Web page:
Iraq News

Iraqi forces secure strategic road near Mosul

By Khalid al-Taie

Iraqi forces display 'Islamic State of Iraq and the Levant' weapons and explosives. [Photo courtesy of the Iraqi Ministry of Defence]

Iraqi forces display 'Islamic State of Iraq and the Levant' weapons and explosives. [Photo courtesy of the Iraqi Ministry of Defence]

Iraqi forces have cleared a key road south of Mosul of improvised explosive devices (IEDs), allowing the military advance against "Islamic State of Iraq and the Levant" (ISIL) to quicken pace, the Iraqi officials told Diyaruna last week.

Using the 30 kilometre Makhmour al-Awsaja road will be an integral part of the mission to liberate Mosul from ISIL, they said.

"Military engineering experts from the Iraqi army's 15th Division and 37th Armoured Infantry Brigade have managed to remove explosives from the road connecting Makhmour township and the village of al-Awsaja in southern al-Qayyara district," said Ninawa Operations Command media officer Brig. Gen. Firas Bashar Sabri.

More than 800 IEDs planted by ISIL have been defused, he told Diyaruna.

"We have removed all IEDs and the road is now secure, but our mission does not end here," he said. "We will need to remove more IEDs and defuse more booby trapped houses as we proceed north towards Mosul."

"ISIL's only weapon now is that of planting explosives to hinder the military units' advance after it has failed to resist our soldiers and confront them face to face," he added.

"The clearing of the road is yet another qualitative development in a series of successes our forces have accomplished," he said.

These include the liberation of many villages south of Mosul, he added, noting that on July 19th, Iraqi forces liberated al-Awsaja "following fierce fighting in which the terrorists suffered heavy losses".

This will boost the military push towards Mosul, Sabri said, as Iraqi forces will fully secure all liberated areas from ISIL penetration or threats.

"Our forces are in good command of every area they liberate, and ISIL has no ability to recover even one inch of liberated territory since it is completely broken as result of the defeats it has taken at the hands of our courageous troops," he said.

Since the operation to liberate Mosul began in March, at least 1,600 ISIL fighters have been killed, he said, and hundreds of enemy vehicles, weapons and equipment stores have been destroyed.

Moving towards the heart of Mosul

After liberating al-Qayyara air base, Iraqi forces turned their attention to the Makhmour al-Awsaja road, which leads to al-Qayyara district, Ninawa provincial council member Abdul Rahman al-Wakka told Diyaruna.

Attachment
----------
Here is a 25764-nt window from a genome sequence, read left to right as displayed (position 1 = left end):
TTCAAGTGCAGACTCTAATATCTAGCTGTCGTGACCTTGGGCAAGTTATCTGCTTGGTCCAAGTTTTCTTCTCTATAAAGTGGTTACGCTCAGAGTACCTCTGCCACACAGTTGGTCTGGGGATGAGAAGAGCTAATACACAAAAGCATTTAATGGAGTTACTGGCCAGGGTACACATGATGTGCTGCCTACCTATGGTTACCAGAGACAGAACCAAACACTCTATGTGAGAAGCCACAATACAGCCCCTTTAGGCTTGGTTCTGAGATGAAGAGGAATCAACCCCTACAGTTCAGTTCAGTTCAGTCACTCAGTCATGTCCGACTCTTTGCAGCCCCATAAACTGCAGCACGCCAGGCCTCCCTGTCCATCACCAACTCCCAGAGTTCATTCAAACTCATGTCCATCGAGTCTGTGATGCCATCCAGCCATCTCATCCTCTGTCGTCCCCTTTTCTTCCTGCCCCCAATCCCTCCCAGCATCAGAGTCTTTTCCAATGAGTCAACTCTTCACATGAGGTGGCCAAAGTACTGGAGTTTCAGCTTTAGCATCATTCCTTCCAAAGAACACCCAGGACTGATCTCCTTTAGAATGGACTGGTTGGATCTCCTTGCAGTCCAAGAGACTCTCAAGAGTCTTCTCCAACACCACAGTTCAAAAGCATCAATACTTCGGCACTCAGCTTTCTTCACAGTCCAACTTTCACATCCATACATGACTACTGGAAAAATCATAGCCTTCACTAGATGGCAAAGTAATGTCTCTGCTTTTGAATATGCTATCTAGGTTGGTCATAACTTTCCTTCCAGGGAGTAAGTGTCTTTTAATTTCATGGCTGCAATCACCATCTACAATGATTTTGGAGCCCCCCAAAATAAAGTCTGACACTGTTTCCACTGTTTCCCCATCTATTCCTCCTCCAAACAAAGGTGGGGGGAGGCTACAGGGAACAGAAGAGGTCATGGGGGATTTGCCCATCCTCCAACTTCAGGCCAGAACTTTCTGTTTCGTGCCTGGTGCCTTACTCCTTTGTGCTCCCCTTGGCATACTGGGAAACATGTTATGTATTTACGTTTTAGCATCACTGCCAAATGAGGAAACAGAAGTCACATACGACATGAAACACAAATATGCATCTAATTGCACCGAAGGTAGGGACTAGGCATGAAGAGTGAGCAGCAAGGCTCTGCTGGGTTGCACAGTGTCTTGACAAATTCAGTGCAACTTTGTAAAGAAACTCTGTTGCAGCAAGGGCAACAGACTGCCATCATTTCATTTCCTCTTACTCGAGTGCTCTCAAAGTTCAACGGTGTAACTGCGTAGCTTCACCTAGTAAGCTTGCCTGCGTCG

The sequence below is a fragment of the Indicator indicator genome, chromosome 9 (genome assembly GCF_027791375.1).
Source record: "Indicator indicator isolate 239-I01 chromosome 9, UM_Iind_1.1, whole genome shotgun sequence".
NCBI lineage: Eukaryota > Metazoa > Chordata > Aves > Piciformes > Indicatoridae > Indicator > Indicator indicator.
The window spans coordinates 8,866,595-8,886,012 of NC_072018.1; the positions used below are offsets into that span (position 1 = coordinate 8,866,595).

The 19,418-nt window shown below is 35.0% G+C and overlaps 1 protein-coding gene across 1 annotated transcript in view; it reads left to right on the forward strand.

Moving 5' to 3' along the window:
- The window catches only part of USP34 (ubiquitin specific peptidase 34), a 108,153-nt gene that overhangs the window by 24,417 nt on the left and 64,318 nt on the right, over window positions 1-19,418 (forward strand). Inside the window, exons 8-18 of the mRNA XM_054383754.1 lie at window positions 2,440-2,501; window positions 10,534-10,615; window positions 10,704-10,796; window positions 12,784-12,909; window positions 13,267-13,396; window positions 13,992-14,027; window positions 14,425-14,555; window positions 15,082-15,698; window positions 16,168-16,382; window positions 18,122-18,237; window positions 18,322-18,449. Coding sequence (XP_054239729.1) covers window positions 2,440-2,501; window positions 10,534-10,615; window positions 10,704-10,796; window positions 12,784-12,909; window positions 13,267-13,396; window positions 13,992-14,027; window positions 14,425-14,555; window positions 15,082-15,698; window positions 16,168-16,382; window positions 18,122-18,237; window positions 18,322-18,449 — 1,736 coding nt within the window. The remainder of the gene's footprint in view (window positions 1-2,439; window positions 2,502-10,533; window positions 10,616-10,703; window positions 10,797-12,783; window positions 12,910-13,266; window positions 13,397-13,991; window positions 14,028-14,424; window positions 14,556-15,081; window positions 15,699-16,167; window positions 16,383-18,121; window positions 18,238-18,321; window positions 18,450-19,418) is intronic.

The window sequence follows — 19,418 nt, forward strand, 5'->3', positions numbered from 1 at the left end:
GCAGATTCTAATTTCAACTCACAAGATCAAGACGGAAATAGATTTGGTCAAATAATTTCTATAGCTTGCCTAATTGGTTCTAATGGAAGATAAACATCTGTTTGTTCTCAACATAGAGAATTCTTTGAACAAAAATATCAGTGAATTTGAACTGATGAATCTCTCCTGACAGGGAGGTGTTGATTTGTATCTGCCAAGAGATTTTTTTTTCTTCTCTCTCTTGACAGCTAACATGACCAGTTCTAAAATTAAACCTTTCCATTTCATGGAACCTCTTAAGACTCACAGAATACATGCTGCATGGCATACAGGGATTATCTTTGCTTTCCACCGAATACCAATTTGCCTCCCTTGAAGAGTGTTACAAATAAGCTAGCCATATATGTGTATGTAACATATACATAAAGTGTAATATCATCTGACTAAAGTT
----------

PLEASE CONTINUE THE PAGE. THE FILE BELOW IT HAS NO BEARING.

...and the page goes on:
The road had been planted with mines and the military forces were using an alternative dirt road to advance towards ISIL-occupied areas, he said.

"The road now has been cleared of explosives and reopened as a main pathway for units," he said. "The villages along the road, between Makhmour and the outskirts of al-Qayyara, are all safe and have sufficient numbers of army troops and local police."

"We currently are working to communicate with military forces and government authorities in order to start bringing back displaced residents to those villages," al-Wakkaa said.

These include Mahana, Kharbardan, Kabrouk and al-Haj Ali on the eastern bank of the Tigris River, which is now out of range of ISIL fire, he said.

"Local efforts are being made to restore water, power and basic services in those villages, and we hope to bring back all residents, most of whom are staying in a displacement camp in Daibaka, Makhmour district," he added.

Liberation operations are continuing in areas along the western bank of the Tigris, al-Wakkaa said, adding that the armed forces are currently engaged in fierce fighting there to overrun al-Qayyara district from the south.

"The terrorists must not be given an opportunity to catch their breath and we must put strong pressure on them," Ninawa provincial council member Ali Khudair told Diyaruna.

"We must exploit the ISIL elements' current weakness, step up strikes against them, and deplete their capabilities in order to liberate the remaining areas on Mosul's outskirts and head for the heart of the city," he said.

"ISIL is today facing popular resistance in Mosul and its days are numbered," Khudair added.

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